Readers of my New Year's Day column may remember that I have resolved to make a special effort to use certain words that, although I always find intriguing, I never actually use in either speaking or writing. The word I promised to give some verbal and written attention to during January is digitabulist, which means "a person who collects thimbles." Halfway through the month, I can tell you it is not easy to fit this word into normal conversation! I did, however, find myself in an Oneonta antiques shop a few days ago looking at an elaborately detailed thimble that caused me to remark, "That would be the perfect gift for a digitabulist." Unfortunately, I was alone at the time, so the remark was made in my head, not actually spoken to anyone.
Nonetheless, digitabulism has me thinking about how interesting the phenomenon of collecting thimbles and -- well, anything -- really is. And I do suppose that anyone could, in fact, become a collector of anything, but certain collections are remarkably common -- at least common enough to have generated words to identify the collector.
Even the most familiar sort of collecting, however, may have a given name that is much less familiar. For example, it's not unusual to know someone who collects dolls, but did you know that these collectors are known as plangonologists? When I was a kid, several of my friends and I would swap matchbook covers for our collections, but I doubt that any of us knew that we were phillumenists. I also didn't know that I was briefly a brandophilist (a collector of cigar bands), but it's just as well -- my supplier was my dad, who smoked only two brands of stogies, so the collection was not exactly museum-worthy. Actor Edward G. Robinson, who was a fervent brandophilist, once said, "My father and uncles and all their friends turned their lungs black trying to satisfy my collector's zeal" -- another good reason to forgo such a collection ... and be grateful that my dad eventually kicked the filthy habit.
Over the years, I've known people who have collected shells (conchologists), butterflies (lepidopterists), recipes (receptarists), books (bibliophilists), coins (numismatists), stamps (philatelists), beer coasters (tegestologists), teddy bears (arctophilists), autographs (philographists) and flags (vexillologists). None of these collections seems particularly unusual, and a few of them may even have a familiar name, but I was surprised to learn that a childhood friend's fascination with sugar packets is an interest shared by many serious collectors who call themselves sucrologists. I can also admit to not knowing about heortologists, who collect religious calendars, or helixophiles, who collect corkscrews, but at one time I was a rather enthusiastic deltiologist (collector of postcards), which seems more fulfilling to me than telegery, the fairly modern activity of collecting phone cards.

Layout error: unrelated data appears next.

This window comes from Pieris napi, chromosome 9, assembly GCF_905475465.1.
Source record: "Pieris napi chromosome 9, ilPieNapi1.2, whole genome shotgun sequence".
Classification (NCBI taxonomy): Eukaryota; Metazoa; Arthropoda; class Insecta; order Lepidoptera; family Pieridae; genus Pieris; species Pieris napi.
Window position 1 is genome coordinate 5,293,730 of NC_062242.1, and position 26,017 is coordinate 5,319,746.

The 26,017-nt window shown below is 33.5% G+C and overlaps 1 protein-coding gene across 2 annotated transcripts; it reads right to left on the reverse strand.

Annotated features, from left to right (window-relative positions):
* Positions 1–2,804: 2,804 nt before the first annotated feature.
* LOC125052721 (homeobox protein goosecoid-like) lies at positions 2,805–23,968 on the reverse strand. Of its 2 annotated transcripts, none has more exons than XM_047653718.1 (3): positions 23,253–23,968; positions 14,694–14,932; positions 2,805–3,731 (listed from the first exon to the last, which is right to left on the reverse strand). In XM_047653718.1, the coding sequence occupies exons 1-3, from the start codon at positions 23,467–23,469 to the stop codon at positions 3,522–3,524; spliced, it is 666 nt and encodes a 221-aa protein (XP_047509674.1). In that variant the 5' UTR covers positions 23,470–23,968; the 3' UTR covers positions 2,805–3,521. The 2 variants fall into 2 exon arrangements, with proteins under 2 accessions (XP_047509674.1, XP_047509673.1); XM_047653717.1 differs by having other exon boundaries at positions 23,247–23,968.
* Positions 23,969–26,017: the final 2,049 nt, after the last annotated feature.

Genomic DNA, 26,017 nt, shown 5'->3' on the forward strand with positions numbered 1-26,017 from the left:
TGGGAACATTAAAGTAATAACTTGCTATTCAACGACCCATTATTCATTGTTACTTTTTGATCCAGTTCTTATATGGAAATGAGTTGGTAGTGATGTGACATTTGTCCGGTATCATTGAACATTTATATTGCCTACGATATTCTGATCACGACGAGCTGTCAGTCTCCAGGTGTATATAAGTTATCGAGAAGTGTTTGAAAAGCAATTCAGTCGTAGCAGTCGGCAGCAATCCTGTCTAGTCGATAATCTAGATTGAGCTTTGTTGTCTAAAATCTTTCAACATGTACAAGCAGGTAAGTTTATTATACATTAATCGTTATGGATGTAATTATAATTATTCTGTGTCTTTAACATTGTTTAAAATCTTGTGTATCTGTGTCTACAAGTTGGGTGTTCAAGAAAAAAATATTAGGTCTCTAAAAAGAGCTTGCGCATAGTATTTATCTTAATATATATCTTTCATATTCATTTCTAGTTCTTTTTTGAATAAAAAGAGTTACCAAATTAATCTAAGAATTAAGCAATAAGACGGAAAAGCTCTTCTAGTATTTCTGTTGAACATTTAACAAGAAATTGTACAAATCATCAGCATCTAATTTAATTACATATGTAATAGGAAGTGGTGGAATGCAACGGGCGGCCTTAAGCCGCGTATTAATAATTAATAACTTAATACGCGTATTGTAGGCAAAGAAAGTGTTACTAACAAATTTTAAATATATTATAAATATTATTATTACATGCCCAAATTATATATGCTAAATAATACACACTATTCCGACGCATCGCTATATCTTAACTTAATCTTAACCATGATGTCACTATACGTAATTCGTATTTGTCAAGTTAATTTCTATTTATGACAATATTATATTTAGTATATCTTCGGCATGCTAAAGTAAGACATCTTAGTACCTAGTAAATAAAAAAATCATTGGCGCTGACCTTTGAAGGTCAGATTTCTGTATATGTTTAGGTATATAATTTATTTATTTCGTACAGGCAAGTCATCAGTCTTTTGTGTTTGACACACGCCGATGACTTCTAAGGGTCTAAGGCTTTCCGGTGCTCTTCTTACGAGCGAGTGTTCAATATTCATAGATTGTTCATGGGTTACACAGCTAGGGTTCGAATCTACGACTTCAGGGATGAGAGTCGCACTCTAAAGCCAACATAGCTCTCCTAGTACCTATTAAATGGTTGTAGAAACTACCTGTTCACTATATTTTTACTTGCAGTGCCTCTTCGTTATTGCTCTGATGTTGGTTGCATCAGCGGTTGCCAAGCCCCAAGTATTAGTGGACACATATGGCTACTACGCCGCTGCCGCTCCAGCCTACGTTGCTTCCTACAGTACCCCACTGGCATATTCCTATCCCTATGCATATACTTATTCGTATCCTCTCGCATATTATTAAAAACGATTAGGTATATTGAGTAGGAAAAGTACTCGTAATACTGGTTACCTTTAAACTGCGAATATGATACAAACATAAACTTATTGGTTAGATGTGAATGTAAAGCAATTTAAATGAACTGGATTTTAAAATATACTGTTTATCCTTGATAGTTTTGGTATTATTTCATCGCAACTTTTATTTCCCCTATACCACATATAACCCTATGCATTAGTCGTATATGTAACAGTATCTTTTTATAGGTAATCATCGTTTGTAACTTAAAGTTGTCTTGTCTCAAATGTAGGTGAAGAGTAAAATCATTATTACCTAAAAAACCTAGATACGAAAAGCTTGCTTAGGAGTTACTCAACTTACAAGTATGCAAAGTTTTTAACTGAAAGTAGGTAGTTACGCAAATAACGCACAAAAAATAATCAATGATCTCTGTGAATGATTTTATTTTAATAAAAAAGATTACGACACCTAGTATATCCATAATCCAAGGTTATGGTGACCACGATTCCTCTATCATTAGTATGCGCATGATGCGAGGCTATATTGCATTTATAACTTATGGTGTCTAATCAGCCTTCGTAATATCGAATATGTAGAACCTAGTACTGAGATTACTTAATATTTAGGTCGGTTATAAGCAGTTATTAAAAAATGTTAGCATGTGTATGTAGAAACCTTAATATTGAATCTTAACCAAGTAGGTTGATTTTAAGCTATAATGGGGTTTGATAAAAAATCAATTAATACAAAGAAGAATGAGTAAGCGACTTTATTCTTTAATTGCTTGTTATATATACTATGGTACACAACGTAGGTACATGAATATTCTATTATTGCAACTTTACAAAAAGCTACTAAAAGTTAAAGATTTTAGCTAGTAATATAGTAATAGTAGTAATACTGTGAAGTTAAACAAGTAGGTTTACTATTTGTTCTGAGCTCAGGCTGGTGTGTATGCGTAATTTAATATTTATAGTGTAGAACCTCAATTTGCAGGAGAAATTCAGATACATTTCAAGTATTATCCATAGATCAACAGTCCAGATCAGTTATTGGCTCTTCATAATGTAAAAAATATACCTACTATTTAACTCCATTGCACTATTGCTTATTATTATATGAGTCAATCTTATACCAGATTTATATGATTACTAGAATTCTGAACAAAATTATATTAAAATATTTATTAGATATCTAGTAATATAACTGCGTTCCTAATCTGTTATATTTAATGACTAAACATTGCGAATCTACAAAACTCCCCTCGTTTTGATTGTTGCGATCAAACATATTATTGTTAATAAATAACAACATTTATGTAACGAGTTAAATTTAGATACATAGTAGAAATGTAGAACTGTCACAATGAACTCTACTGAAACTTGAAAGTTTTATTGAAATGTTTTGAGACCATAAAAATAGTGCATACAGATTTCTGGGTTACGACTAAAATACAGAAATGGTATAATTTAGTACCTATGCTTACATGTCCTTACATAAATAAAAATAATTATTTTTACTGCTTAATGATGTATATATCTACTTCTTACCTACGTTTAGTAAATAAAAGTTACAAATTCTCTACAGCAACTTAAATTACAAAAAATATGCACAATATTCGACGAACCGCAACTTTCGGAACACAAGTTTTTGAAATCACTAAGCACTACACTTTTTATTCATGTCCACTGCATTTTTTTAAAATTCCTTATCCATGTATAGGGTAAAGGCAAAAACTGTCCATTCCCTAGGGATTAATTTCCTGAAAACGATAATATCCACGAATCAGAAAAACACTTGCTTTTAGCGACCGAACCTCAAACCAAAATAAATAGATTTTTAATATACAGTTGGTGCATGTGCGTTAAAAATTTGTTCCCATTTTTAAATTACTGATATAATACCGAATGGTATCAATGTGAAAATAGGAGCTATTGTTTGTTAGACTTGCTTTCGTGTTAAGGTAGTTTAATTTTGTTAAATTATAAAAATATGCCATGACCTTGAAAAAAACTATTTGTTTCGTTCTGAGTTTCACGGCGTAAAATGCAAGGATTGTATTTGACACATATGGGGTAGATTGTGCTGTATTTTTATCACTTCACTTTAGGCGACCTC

With the seemingly limitless number of things that someone could start collecting, it provokes the question of what it is exactly that makes collectors out of so many of us. And what is it that compels us to collect the specific things we've chosen to collect? I've never had the slightest attraction to keyrings -- if I get a new one, I toss the old one -- but something about them struck my daughter when she was a child, and by middle school, the multitude of keyrings attached to her backpack nearly outweighed the pack and all its contents. In the language of collectors, she was an avid copoclephilist, although her passion for keyrings disappeared overnight a few years later. I have never seen a hint of "the collector" in her since, so I'm somewhat doubtful of her ever becoming a lexiconophilist, which means my prodigious collection of dictionaries will be a very disappointing inheritance!
Edmeston resident Christine A. Lindberg, senior U.S. lexicographer for Oxford University Press, is the principal content editor of Oxford's American English dictionaries and thesauruses. Opinions expressed by Lindberg in this column are done so independently, and do not necessarily reflect the policies and practices of Oxford University Press. Have a question or comment relating to the English language? E-mail firstname.lastname@example.org. Selected submissions will be answered here periodically.